Who Pays Property Taxes on Rent to Own?
In a normal renting situation the owner obviously pays the property taxes. However, when you’re renting to own, it becomes ambiguous who the owner actually is.
The buyer is living in the home and is expected to be the owner soon. The owner and the buyer have agreed to make that deal with each other.
It’s kind of like a state of limbo. You’re in the between stage of being a renter and an owner.
Who Pays What?
So, what creates all the curiosity about who pays property taxes in rent to own?
Technically, the seller is still the owner of the home. And because of that technicality, the seller pays the property taxes until you have officially purchased the home.
Until you close on the property the property still belongs to the seller. Until you’ve paid for the home in cash or paid your down payment to your lender and worked out the mortgage details the property still belongs to the seller.
This technicality plays a role in fees other than taxes too. The seller has to pay for insurance on the property because you’re not the homeowner yet, so, how could you pay home owner’s insurance?
However, you’ll have to purchase renter’s insurance to cover your own possessions in the property because you do own your own possessions.
The seller also pays for Home Owner’s Association Fees because, again, the seller is the owner of the home.
When it comes to repairs, you and the seller need to split them up in the contract.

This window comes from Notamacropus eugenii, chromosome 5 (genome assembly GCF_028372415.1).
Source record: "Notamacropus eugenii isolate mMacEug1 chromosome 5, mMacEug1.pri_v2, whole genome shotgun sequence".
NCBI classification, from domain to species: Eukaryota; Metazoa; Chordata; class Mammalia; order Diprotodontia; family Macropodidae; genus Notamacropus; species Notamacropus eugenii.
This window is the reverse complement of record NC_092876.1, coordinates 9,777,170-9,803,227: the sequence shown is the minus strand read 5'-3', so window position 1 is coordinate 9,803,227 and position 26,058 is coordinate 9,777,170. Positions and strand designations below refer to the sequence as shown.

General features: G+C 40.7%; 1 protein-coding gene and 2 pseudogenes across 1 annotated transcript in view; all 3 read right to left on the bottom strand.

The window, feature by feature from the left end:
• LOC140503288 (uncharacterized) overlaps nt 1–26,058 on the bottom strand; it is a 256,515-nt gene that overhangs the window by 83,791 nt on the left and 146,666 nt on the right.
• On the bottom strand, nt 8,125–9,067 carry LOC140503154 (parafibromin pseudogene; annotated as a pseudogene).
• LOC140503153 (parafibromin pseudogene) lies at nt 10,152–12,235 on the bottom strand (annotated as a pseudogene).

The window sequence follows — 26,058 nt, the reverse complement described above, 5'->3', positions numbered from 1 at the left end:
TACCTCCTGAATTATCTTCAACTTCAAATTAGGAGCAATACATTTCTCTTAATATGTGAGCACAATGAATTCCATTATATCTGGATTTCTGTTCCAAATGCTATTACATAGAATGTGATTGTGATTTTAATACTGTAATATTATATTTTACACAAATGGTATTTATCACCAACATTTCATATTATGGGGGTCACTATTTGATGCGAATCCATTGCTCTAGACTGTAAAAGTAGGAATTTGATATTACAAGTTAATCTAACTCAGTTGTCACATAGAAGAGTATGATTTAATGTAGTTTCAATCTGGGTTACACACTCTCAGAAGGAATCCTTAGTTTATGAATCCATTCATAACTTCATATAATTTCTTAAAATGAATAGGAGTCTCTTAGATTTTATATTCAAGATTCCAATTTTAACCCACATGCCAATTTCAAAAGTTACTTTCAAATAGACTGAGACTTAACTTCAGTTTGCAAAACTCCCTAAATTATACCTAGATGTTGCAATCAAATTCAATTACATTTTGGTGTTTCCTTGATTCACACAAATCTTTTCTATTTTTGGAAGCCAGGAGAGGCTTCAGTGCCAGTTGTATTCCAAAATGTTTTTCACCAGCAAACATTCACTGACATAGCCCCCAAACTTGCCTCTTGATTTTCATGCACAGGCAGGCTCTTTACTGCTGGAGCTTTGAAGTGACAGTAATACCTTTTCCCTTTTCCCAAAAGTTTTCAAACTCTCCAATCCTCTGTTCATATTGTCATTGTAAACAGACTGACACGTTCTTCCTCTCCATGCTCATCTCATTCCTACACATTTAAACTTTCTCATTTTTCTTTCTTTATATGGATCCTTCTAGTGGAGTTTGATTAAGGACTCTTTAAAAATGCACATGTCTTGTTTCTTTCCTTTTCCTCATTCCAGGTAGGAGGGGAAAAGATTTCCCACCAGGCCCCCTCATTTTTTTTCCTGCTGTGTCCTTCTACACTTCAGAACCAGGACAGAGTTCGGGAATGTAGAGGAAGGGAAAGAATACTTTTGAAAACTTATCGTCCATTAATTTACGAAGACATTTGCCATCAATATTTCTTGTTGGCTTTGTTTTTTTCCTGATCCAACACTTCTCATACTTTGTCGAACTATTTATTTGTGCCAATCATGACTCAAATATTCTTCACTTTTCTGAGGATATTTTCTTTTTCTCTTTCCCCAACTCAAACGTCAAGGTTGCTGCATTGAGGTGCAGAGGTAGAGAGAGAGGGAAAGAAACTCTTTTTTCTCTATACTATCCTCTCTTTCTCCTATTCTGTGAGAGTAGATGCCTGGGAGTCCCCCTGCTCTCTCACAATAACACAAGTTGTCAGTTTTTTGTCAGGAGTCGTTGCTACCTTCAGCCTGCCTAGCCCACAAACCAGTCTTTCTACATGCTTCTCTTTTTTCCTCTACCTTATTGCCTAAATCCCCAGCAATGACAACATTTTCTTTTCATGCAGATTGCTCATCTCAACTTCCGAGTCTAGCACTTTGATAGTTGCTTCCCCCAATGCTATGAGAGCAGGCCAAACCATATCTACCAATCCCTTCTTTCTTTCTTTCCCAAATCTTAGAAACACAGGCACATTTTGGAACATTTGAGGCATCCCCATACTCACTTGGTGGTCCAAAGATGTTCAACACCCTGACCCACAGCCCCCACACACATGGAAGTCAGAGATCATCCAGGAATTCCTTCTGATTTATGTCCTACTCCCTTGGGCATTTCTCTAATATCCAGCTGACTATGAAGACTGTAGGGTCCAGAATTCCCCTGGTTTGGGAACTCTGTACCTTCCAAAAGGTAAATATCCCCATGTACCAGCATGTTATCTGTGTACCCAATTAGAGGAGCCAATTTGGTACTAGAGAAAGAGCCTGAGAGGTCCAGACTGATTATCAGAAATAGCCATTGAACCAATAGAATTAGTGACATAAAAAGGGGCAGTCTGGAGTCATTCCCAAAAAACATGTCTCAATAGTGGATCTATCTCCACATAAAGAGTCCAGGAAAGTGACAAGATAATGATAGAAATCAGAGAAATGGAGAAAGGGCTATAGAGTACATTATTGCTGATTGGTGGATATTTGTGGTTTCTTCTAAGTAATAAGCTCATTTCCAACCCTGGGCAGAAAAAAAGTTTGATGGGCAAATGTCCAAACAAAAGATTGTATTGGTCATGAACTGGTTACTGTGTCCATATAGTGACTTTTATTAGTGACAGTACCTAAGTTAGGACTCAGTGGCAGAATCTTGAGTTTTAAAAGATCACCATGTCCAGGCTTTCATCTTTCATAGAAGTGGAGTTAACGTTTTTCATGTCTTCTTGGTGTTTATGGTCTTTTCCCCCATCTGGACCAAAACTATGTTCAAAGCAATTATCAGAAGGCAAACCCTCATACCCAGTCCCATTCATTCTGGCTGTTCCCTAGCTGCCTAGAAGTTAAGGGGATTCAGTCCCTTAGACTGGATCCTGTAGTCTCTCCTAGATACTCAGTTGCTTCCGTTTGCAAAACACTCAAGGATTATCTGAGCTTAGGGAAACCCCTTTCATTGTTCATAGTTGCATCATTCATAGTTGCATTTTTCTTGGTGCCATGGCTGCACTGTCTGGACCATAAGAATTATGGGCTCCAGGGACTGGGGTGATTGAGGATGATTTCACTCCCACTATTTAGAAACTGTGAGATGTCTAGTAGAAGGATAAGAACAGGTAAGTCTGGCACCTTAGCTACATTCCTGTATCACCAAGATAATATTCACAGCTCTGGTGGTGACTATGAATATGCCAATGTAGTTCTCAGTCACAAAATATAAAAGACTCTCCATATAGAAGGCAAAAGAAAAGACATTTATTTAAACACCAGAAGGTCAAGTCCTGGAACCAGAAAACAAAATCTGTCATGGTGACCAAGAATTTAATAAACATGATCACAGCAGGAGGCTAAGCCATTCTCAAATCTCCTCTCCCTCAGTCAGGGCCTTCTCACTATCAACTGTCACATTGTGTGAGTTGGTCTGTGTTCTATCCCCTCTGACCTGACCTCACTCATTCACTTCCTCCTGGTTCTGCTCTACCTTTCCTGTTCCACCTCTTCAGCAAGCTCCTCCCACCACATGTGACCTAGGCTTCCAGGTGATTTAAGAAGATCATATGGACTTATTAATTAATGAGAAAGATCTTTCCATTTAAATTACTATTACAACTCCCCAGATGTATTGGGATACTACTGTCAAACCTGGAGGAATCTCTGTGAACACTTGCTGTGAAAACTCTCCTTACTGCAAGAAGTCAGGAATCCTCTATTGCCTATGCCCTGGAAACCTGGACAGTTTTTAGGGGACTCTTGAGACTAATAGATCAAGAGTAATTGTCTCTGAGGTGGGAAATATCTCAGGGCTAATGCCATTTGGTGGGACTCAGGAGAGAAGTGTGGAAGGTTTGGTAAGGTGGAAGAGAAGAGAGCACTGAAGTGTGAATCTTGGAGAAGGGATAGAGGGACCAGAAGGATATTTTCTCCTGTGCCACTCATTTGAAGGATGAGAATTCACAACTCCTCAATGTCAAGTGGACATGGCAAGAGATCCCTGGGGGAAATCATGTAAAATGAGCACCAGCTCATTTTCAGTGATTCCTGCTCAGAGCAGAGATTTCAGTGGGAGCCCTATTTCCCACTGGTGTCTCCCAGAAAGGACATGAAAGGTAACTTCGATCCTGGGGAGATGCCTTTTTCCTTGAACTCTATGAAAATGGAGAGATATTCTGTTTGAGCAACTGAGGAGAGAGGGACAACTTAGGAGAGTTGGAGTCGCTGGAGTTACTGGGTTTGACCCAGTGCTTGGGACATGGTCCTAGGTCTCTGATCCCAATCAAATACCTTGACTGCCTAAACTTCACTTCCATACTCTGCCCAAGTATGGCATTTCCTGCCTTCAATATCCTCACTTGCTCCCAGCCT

You pay for minor repairs (i.e. repairs that cost less than $200) The seller pays for major repairs like roof repair or A/C repair.
Put Everything in the Contract
The situation described above is the way it should be. In most cases, it is the way it will work out too. However, you should specify all of it in your contract.
While it is how it should be, it could result in an argument between you and the seller.
It’s better to have it in writing upfront so that there is no debate.
By the same token, it’s important to read through the entire contract because the seller could put a clause inside about you paying property taxes and other fees usually designated to homeowners.
Basically, regardless of what protocol is, the contract is binding. As a buyer, you should aim to ensure the contract states what the typical protocol is.
As a seller, you could try to circumvent paying property taxes and other fees typically assigned to the actual homeowner.
However, a buyer who knows what the normal protocol is will not agree lightly. You will probably have to make other types of compromises in contract negotiation.
Additionally, it isn’t necessarily in the seller’s best interest. If property taxes go unpaid while the seller still owns the home, the seller will face the consequences – not the buyer.